Investigating Muslims or Coming Together as Americans?
As a proud New Yorker and the mother of a first responder who lost his life on September 11, 2001, I am saddened to learn that Rep. Peter King (R-NY) is planning on holding congressional hearings on March 10 on the “radicalization of American Muslims.”
My son Mohammed Salman Hamdani was a 23-year-old paramedic, a New York City police cadet and a Muslim American. He was one of those brave 2,976 people who tragically lost their lives in the 9/11 terrorist attacks almost a decade ago. As The New York Times eulogized, “He wanted to be seen as an all-American kid. He wore No. 79 on the high school football team in Bayside, Queens, where he lived, and he was called Sal by his friends… He became a research assistant at Rockefeller University and drove an ambulance part-time. One Christmas, he sang in Handel’s Messiah in Queens. He saw all the Star Wars movies, and it was well known that his new Honda was the one with “Yung Jedi” license plates.”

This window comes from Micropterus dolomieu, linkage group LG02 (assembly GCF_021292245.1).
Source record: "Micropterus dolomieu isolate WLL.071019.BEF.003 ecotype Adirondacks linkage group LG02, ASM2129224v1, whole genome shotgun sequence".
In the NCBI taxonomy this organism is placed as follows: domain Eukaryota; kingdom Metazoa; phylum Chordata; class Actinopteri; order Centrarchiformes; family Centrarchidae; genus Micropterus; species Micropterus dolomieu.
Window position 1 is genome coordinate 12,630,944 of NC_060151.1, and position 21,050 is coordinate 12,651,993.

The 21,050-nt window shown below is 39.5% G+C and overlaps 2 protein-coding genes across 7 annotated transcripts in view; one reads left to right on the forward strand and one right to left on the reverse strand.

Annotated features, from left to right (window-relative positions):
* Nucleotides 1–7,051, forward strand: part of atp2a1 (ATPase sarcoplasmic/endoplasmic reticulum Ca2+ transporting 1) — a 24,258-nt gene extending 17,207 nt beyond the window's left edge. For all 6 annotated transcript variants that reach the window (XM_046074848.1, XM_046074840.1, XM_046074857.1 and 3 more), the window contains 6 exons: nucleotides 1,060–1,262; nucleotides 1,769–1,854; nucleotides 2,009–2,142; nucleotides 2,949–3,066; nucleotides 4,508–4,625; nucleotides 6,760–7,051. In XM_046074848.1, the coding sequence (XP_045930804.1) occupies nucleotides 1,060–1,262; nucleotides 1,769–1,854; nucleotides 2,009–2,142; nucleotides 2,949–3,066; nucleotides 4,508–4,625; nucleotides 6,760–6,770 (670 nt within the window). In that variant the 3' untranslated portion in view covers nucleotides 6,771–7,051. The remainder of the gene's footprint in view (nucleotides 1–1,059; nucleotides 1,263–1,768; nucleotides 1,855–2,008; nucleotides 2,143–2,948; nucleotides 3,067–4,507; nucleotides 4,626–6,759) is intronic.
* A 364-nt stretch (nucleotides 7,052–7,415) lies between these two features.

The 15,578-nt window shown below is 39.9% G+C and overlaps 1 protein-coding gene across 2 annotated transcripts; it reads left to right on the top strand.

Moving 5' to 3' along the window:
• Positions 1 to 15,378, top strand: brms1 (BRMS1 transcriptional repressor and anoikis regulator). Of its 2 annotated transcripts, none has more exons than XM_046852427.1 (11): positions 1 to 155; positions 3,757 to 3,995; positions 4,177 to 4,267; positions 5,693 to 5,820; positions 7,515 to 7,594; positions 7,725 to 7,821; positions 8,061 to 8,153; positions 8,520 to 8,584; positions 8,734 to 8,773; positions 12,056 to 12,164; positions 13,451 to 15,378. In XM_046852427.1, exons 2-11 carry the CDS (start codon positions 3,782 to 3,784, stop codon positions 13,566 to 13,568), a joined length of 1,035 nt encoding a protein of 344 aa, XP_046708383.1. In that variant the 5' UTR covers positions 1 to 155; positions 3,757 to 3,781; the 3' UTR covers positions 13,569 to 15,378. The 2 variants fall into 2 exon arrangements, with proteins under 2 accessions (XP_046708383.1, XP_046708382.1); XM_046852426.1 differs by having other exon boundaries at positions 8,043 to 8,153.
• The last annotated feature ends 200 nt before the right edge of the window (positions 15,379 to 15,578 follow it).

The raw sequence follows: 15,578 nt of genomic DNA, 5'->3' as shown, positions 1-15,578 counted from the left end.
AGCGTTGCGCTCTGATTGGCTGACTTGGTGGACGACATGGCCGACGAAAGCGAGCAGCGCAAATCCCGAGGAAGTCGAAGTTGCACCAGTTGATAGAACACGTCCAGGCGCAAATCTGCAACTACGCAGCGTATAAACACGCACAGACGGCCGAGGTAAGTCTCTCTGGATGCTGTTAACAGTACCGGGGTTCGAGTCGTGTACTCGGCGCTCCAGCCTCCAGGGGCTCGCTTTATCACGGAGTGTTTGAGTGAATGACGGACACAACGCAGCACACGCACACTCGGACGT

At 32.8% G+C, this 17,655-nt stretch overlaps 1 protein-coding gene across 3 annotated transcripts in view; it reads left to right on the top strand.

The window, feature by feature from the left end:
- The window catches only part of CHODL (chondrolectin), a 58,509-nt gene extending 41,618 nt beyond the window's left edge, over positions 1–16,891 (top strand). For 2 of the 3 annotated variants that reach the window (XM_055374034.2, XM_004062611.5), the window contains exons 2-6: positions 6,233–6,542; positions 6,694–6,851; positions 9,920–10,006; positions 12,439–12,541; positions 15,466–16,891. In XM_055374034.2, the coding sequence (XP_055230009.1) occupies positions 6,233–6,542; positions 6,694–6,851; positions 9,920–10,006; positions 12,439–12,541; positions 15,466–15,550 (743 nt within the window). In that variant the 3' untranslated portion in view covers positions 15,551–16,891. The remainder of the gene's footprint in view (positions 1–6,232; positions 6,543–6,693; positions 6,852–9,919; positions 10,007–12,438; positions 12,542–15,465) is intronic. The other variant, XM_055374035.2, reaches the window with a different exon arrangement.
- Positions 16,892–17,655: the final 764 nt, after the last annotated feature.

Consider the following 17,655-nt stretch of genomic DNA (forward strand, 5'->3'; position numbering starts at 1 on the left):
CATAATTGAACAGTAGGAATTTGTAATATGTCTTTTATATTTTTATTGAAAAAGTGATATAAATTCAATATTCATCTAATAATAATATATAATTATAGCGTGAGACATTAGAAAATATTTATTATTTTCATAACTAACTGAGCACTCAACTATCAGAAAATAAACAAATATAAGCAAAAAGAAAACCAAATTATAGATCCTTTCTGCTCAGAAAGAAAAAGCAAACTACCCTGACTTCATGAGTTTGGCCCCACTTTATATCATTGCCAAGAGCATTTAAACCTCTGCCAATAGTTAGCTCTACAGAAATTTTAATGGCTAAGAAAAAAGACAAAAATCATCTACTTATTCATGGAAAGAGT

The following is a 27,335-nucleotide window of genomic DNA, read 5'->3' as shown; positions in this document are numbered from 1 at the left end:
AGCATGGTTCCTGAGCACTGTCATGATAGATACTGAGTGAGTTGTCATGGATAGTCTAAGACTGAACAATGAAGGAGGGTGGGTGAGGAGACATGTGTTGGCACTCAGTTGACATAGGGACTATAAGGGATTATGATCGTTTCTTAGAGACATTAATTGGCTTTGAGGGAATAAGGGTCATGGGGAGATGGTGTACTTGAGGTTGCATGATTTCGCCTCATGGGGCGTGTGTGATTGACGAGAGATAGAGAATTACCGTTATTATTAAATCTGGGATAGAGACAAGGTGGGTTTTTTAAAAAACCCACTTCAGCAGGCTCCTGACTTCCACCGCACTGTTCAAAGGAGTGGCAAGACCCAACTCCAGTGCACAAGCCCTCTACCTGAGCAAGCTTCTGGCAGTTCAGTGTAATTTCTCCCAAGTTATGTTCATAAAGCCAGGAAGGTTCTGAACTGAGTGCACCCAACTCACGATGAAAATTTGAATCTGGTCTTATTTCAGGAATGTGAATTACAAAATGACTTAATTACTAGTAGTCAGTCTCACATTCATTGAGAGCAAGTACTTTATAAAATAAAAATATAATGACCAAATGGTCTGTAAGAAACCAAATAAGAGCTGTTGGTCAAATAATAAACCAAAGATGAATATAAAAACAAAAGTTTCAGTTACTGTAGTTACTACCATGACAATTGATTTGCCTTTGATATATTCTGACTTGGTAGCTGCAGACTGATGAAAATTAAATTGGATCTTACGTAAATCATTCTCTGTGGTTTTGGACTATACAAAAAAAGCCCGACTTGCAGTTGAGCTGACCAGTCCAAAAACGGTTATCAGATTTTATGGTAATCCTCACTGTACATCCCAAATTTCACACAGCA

Even though my son bravely sacrificed his life to try and help others on that fateful day, after the tragedy there were still some people who smeared his character solely because of his Islamic faith. False rumors were spread that he was in league with the attackers and that he had secretly fled. It was only when his remains were identified that this ugliness finally came to a close.